But it’s not only the relation between numerator and denominator that Kalichman needs to check in order to determine whether Germans are over- or under-represented among Duesberg ”supporters”. As I pointed out in “The German Connection: Kalichman’s not-so-Komical Kaper #3”, the numerator in this proportion, Kalichman’s “catch” of 8 German supporters, needs to be reduced to 7 by removing me because I’m an Austrian Jew and actually lack any nationalist sentimental loyalty toward things German.
Curious whether others might find themselves in a similar situation, I asked Charles Geshekter, with whom I’ve been in occasional correspondence over the years:
In this forthcoming book, one of the extraordinary statements is
‘It is also noteworthy that much of the groundswell of support for Duesberg has come from his German colleagues, suggesting a nationalistic source for at least some of his support. As a German-born and German-trained scientist whose father served in the German Army during WW-II, Duesberg may evoke a sort of nationalist sentimental loyalty among some fellow countrymen.’
Among those German colleagues he lists you and me. Do you feel a ‘nationalist sentimental loyalty’ toward things German, or toward Peter D because he’s German?!
You must tell me that you are surely joking? Come on now! Say it ain’t so!
1) My paternal grandparents came from Austria; my maternal grandparents were from Russia.
2) Duesberg will confirm that he has been a follower, supporter and acolyte of mine, not the other way around, when it comes to challenging and debunking the orthodox view of AIDS in Africa.
That Kalichman identified Henry Bauer and Charles Geshekter as Germanic raises the question of what criteria he used. In my case, it was Austrian birth, but with Geshekter he obviously didn’t have even that information. So here’s an open letter aimed at clearing up this mystery:
Dear Professor Kalichman:
Did you infer without further ado that “Geshekter” sounds German, and that his “support” of Duesberg “confirms” it? If so, let me suggest that your argument is a circular and invalid one.
Do you have much familiarity with the German language? For my part, I would expect a German name to have “sch” rather than “sh”, and not the “k” alone but rather “ck”, or perhaps “ch” — as in “gerecht” (“correct”, “fair” — an important concept, by the way) or perhaps “Geschichte” (“story” — which you seem adept at concocting) or even “Geschicklichkeit” (“dexterity”, “skill” — which your inferences don’t display often enough, I’m afraid).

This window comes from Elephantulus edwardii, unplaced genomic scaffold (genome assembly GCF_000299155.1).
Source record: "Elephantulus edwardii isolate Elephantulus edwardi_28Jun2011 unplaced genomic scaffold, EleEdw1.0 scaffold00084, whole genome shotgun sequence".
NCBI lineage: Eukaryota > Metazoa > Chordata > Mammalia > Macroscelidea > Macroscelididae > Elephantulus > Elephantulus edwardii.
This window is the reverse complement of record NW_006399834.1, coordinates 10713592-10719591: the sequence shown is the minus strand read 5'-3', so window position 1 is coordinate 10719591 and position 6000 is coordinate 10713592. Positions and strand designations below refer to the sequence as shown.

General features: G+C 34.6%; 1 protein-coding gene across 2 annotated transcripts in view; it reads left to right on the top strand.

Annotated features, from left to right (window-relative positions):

Of course, the spelling of names is often changed, so “sch” could easily have become “sh”, and “ch” or “ck” might well have become “k”; so your inference is not necessarily or obviously wrong, it just would have benefited from checking.
But now I’m even more curious: “Kalichman” seems no less German than “Geshekter”. In fact, among my parents’ friends from Vienna, fellow refugees in Australia, were a couple named Paul and Ruth Kalisch. Was your family name perhaps once “Kalischmann”?
Thinking along lines like that brings me to wonder whether Kalichman and Bauer might even be related?
One of the long-standing jokes in the Bauer family was the frequently voiced suggestion that my father’s favorite exercise involved jumping to conclusions.
That’s a trait that Kalichman displays to an even higher degree of perfection — so to speak.
Kalichman’s uncanny ability to draw inferences from names reminds me of a true story that my mother never tired of telling. Miss Ruby Moore was a fine Australian lady and a family friend. Like all human beings she had some foibles, and like many non-Catholic Australians she could discern Papal conspiracies where others couldn’t. Anything untoward she was inclined to track to something Catholic. One day my mother told Ruby Moore of an occasion when a greengrocer had overcharged her. Snapped Miss Moore: “What’s his name?”, evidently expecting to hear something like “O’Flaherty”.
My mother responded, with perfect truth, “Smith”.
Ruby was unfazed and unshaken: “Hmmph”, she sniffed, “INCONCLUSIVE“.
Ever after, “inconclusive” became in our family a convenient shorthand for not allowing one’s beliefs to be swayed by the evidence or lack thereof.
Seth Kalichman jumps to conclusions better even than my father, and draws conclusive inferences where even Ruby Moore might remain in doubt.